The take home? Vary your vegetables, go for mostly plant-based, and if you’re worried about a deficiency, check in with your MD.
6. Exercise isn’t exercise unless you go to the gym.
This one is definitely a myth. Exercise spans a wide definition of activities from cleaning your house to doing a high intensity bout of running sprints. Though the definition is wide, one thing is for certain, a gym isn’t required to call it exercise. Exercise is a subjective activity, meaning it has different meaning to each and every one of us. Whatever it means to you, do your best to get more active each day. Including some of the following activities can make getting more movement in your day easier.
- Park further from the store
- Take the stairs
- Get off the bus or subway 1 stop earlier
- Do an On Demand workout in your living room
- Vacuum or clean your house more often
7. Eating fewer calories will make me lose weight more quickly.
This one is true to a certain point, as portion control and calorie reduction are healthful activities that can help promote weight loss to a certain point. Beyond that point (around 1,200 calories per day), cutting calories may not help promote weight loss. Our bodies are extremely good at withstanding change and at resisting any kind of famine-like environment. Thousands of years ago, famines were real events, and our bodies were able to hold on to calories and fat then to prevent starvation. Now, in this day and age, famines are a rare occurrence for most, but our genetics haven’t changed all that much; so, we’re able to retain and maintain our weight for the most part in the event of a “famine-like” scenario due to our pre-programmed genetics from thousands of years ago.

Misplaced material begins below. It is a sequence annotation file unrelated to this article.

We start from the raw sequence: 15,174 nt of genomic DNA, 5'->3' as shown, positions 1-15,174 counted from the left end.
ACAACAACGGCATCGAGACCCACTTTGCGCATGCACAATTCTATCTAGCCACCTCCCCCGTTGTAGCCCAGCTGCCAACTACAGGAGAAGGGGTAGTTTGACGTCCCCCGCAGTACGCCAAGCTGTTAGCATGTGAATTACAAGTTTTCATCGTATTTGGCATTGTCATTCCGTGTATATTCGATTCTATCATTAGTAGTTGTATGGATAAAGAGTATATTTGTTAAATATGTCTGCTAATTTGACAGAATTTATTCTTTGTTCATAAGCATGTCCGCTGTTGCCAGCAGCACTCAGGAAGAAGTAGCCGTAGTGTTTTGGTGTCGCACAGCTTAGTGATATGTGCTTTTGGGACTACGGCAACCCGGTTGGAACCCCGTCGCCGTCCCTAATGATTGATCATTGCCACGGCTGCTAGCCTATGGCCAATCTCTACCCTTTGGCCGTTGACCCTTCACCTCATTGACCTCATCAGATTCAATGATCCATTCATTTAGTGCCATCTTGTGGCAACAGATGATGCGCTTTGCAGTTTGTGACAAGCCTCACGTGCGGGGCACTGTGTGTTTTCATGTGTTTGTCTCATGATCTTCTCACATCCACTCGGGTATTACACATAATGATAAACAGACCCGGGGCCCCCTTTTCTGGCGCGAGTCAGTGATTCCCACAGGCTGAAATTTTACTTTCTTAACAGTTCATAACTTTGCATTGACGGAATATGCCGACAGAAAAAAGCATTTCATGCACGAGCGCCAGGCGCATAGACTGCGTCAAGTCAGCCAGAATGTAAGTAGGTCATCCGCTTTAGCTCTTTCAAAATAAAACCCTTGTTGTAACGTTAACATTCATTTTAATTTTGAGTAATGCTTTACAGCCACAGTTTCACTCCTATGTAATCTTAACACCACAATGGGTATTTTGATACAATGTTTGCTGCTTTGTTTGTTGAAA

The take home? Fill up on small meals and snacks, made mostly of vegetables, lean protein, and healthy fat 4-6 times per day. This kind of eating pattern helps to keep your metabolism revved, keeps our brains knowing food is coming, and also helps to maintain steady blood sugar, which prevents sugar spikes and dips leading to hunger. Overall, this type of eating pattern can be helpful with weight loss, particularly if you are careful with your portion sizes, and choose foods that are high in nutrients and fiber but lower in calories, like vegetables.